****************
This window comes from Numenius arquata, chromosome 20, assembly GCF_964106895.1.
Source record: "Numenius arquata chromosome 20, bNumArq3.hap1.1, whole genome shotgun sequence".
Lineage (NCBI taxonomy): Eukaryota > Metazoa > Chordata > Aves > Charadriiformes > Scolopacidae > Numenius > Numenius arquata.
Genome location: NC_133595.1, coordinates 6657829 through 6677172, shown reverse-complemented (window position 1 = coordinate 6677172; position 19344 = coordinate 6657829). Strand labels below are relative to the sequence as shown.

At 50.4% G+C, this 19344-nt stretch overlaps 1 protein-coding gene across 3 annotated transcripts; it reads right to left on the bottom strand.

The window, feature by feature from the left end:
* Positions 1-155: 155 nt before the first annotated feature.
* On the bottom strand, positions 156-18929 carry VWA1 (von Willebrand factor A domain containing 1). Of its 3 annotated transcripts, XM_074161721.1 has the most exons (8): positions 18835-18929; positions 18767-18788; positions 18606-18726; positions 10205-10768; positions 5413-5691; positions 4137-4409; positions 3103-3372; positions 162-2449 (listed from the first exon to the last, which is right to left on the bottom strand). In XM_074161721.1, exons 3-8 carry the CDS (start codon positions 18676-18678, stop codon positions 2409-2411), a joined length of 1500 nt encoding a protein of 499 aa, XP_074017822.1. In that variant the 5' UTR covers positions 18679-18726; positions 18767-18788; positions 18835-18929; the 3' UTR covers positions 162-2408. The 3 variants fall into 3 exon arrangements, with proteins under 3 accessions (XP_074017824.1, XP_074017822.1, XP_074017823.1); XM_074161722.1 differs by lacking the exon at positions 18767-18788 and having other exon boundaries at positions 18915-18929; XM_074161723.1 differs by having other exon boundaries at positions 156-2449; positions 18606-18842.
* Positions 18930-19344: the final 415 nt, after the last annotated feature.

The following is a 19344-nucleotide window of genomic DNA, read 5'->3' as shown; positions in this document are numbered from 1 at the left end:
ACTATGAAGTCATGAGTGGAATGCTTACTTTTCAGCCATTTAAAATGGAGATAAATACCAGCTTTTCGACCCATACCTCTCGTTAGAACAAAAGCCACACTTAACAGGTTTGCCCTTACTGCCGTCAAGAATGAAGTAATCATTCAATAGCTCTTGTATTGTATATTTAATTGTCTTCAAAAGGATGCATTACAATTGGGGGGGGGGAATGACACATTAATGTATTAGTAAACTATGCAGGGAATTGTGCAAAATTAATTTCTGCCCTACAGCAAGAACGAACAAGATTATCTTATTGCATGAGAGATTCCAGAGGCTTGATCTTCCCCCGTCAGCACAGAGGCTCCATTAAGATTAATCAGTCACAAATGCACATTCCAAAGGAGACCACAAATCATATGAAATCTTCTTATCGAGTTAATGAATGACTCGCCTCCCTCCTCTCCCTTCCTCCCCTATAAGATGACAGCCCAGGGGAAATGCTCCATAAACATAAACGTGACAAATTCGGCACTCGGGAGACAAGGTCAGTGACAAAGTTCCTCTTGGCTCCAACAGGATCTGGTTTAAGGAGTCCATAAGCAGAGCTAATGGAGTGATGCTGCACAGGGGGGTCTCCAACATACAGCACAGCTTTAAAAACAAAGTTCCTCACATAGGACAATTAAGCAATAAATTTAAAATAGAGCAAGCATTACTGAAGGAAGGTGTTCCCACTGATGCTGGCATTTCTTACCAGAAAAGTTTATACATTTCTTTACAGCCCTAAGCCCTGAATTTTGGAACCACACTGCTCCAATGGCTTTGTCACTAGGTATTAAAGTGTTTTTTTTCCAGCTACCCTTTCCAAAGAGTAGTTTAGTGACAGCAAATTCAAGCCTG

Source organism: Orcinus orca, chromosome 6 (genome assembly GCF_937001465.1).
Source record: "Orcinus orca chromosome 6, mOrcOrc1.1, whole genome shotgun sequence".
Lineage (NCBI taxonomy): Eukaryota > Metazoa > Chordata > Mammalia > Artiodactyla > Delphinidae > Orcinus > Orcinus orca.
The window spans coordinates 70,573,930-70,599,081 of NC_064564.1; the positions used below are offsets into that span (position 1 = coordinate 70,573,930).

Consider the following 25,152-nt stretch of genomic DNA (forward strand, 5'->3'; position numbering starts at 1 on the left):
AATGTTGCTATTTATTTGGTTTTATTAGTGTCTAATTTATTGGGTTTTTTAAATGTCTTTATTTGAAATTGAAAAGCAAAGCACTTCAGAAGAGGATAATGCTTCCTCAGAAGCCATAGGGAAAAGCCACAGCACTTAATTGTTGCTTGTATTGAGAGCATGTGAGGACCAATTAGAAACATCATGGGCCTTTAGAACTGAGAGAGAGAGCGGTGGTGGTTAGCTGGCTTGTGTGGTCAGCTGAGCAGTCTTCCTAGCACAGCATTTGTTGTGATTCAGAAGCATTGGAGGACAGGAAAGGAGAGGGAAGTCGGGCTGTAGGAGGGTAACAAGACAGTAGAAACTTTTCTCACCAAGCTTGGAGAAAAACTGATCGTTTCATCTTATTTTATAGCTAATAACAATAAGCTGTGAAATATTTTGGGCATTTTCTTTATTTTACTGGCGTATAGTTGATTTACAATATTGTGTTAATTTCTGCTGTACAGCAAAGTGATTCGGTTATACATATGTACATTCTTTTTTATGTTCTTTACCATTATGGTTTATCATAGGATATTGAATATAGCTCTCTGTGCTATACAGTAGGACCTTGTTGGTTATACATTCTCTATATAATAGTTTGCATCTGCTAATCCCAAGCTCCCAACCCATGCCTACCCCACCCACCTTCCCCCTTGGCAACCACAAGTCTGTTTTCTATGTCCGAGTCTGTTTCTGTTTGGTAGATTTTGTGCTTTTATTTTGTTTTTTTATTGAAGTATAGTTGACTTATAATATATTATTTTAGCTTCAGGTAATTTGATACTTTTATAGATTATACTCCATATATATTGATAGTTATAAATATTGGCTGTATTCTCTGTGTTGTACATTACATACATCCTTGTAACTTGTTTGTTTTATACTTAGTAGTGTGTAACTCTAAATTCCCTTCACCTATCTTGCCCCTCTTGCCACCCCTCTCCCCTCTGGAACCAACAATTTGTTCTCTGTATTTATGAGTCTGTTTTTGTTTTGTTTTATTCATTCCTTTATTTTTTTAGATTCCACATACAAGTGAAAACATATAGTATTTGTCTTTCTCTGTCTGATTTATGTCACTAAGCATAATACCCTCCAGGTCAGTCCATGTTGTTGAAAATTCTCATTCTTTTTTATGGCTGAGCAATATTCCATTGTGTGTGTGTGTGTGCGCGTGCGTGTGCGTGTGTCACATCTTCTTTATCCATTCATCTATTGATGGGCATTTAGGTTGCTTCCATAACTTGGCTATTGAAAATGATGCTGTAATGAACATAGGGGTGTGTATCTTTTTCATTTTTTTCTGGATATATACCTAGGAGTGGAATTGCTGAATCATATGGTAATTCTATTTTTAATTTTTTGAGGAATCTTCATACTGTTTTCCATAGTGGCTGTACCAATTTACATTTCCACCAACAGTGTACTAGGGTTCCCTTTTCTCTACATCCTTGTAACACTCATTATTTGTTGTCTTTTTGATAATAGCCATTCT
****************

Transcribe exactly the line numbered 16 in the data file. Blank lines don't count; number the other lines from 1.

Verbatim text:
Consider the following 25,152-nt stretch of genomic DNA (forward strand, 5'->3'; position numbering starts at 1 on the left):